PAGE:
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Demolition in Aitken Street

aitken-street-def-house

Wellington.Scoop
At the start of last month, the owners denied that Defence House in Aitken Street would be demolished. But yesterday it was a different story.

Buried in the middle of a meandering media release from the NZ Defence Force was this news:

This week, AMP Capital advised the NZDF that it was going to demolish Defence House. AMP Capital advises that the building can be repaired but that the cost of repairs is not economically viable. As Defence House does not present any immediate health and safety risk, the demolition will be completed by “deconstruction” – meaning that the building will be taken apart in a controlled manner. Long-term accommodation options for the NZDF and MoD in Wellington are under consideration, as we work out of our interim accommodation.

Leviathan writes on eyeofthefish that there is to be an official report about the state of the “defenseless building”, but it has been delayed till April:

it is fair enough that Wellingtonians get upset about this forthcoming demolition – [it’s a] new building after all, just a decade old, and therefore, broadly speaking, the same system as other modern buildings are being built today. In short: the public will (or already has?) lose faith in the ability of architects and especially engineers to provide a decent stable structural solution…

The building looks untouched from the outside. The precast cladding panels and double glazed windows are still in impeccable condition. There are a few cracked tiles in one corner, and a disturbing lump in the pavement up the street opposite, and the blinds are all drawn, but you wouldn’t really know a thing was wrong with the building otherwise… I had thought that maybe, like a few other recent buildings in town, the services in the ceiling had collapsed and brought the ceiling tiles down on top of the desks, setting off the sprinklers etc. But we heard today a quite startling thing – that it had fallen off its base isolation. I’m staggered on two points – one, that it was base isolated in the first place, but secondly – that a building could actually “jump off” its base isolated foundations…

I’m not sure whether I believe either of those stories – but … if the building was in fact base isolated then this could also explain what happened – there wasn’t an adequate movement joint installed around the edge of the building and so when the building swayed on its rubber piles, it effectively ran into a solid wall and battered itself off its own feet. It was, literally, left defenseless.

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When Prime Minister Helen Clark opened the new seven-storey building on 28 March 2007, reports highlighted energy efficiency, with no mention of seismic strength.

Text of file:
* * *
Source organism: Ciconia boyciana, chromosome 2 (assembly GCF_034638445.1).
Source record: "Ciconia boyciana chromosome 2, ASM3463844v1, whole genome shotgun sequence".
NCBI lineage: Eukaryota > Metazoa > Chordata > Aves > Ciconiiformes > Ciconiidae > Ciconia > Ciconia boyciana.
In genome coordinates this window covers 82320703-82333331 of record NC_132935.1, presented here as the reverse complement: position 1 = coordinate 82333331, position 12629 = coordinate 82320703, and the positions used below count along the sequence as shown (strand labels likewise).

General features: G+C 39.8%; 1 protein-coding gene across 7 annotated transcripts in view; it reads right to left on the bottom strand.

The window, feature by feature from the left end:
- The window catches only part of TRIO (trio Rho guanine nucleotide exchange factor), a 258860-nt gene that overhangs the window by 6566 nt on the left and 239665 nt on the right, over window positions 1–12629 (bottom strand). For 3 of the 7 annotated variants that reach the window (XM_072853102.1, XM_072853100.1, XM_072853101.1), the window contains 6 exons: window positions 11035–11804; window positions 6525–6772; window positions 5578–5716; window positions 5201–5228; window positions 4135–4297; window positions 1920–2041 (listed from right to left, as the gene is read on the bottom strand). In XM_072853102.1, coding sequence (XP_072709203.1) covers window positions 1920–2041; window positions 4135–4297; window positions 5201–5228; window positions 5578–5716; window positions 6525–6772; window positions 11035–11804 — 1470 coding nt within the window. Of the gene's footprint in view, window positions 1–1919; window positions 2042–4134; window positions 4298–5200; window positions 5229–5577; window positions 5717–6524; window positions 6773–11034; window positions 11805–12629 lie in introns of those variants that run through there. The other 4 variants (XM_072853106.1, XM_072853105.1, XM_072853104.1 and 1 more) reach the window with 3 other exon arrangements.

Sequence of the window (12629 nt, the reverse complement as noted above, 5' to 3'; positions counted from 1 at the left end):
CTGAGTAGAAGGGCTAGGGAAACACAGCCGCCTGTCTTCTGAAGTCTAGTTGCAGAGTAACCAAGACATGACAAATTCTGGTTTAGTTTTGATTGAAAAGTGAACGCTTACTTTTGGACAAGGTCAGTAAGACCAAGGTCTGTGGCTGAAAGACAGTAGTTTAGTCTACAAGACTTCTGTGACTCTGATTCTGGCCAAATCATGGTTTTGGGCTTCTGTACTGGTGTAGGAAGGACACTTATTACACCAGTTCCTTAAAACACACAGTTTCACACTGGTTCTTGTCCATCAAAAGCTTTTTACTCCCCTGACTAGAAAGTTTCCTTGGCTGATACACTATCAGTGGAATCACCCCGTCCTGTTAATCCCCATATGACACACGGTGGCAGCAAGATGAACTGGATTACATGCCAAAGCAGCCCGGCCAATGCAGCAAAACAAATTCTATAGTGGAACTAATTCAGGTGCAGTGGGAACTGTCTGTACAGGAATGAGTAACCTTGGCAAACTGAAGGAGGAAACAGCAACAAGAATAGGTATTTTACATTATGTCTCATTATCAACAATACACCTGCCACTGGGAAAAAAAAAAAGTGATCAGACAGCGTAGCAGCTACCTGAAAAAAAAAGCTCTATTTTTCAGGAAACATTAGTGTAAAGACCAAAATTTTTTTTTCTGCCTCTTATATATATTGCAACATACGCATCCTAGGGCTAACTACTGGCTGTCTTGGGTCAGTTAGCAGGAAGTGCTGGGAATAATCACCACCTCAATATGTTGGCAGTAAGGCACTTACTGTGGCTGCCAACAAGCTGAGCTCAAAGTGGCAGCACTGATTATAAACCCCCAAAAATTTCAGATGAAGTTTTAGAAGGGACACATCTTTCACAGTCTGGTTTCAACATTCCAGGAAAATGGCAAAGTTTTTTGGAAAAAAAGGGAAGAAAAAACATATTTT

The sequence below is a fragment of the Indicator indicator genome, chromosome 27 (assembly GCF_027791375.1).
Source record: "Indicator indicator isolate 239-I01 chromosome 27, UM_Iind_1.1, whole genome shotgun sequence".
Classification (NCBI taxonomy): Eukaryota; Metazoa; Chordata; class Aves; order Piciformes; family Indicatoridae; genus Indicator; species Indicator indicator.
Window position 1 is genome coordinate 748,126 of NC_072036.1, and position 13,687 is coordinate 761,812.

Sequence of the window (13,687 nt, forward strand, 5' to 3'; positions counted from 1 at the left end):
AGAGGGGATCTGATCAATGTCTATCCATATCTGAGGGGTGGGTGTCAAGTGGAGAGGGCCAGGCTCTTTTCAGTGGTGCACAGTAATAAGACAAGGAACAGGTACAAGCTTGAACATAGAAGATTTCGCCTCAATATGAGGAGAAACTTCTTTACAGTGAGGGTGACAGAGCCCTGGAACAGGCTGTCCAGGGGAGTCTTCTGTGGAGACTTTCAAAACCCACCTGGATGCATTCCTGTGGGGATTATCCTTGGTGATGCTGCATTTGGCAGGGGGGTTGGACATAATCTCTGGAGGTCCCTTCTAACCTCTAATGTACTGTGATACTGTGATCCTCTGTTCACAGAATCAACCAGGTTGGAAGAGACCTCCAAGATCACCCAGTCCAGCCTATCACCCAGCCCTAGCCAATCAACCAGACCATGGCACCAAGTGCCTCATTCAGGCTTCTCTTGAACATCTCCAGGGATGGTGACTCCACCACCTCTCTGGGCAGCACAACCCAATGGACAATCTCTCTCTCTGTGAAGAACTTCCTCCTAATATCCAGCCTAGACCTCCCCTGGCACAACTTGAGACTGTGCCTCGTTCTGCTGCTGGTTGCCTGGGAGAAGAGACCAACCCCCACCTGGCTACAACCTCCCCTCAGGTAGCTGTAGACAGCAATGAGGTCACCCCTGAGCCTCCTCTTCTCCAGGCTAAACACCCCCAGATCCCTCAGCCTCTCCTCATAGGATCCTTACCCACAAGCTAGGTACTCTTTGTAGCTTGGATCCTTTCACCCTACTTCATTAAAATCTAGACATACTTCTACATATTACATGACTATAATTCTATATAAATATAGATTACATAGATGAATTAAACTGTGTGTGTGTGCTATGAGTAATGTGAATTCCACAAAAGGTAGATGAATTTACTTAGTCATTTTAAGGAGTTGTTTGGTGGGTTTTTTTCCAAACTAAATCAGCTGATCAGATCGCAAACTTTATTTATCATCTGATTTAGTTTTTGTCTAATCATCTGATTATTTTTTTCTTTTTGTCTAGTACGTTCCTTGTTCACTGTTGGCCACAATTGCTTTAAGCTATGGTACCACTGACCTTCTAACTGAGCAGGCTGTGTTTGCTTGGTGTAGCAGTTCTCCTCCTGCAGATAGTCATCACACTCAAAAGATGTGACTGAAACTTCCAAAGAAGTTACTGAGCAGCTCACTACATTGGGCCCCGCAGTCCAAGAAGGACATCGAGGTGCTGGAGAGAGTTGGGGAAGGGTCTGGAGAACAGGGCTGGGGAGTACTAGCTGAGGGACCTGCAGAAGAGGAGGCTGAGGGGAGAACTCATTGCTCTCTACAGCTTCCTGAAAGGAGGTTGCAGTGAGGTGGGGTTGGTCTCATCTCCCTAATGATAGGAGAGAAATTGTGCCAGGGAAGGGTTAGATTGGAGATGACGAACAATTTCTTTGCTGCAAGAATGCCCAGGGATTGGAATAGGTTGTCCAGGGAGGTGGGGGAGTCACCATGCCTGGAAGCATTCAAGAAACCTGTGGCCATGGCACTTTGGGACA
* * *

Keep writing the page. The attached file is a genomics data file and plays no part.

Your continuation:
Its architects’ website says it was built to high seismic and security standards. But there is no further information on the building’s seismic rating. Expect such details in the official report next month.

Council guide to quake-prone buildings

4 comments:

  1. Rumpole, 6. March 2017, 11:59

    Amazing that our Defence Force is housed in this privately owned building. Another legacy of the Douglas era. Our courts could be next.

     
  2. Guy M, 6. March 2017, 15:01

    Well Rumpole, most of our government departments are now housed in privately owned buildings, not just Defense. The gov decided many years ago that it would rather not be the biggest property owner in town, and that the money from the sale of buildings could be better used by gov on the people of NZ.

    In retrospect it is good news – by off-loading the price of providing a building to the private sector, they can then demand better buildings from their landlords and move departments out of buildings when they need them. Its also very good business sense as when an earthquake hits, the cost is not borne solely by the Gov, but is shared around amongst the private sector landlords. It’s all about the dollars…

     
  3. Traveller, 8. March 2017, 10:08

    Does this mean that the adjacent National Library will have to close during the demolition period? (As happened with the Readings cinemas next to the carpark demolition). If so, it’ll be sad news for everyone.

     
  4. Guy M, 9. March 2017, 16:55

    I shouldn’t think so, as they are proposing to “deconstruct” rather than demolish. Hopefully that means a crane will lift things out, rather than having a giant muncher like Big Bertha who ate 61 Molesworth and the cinema car park. There is absolutely no chance of the building “accidentally falling over”, in case that’s what you are thinking.

     

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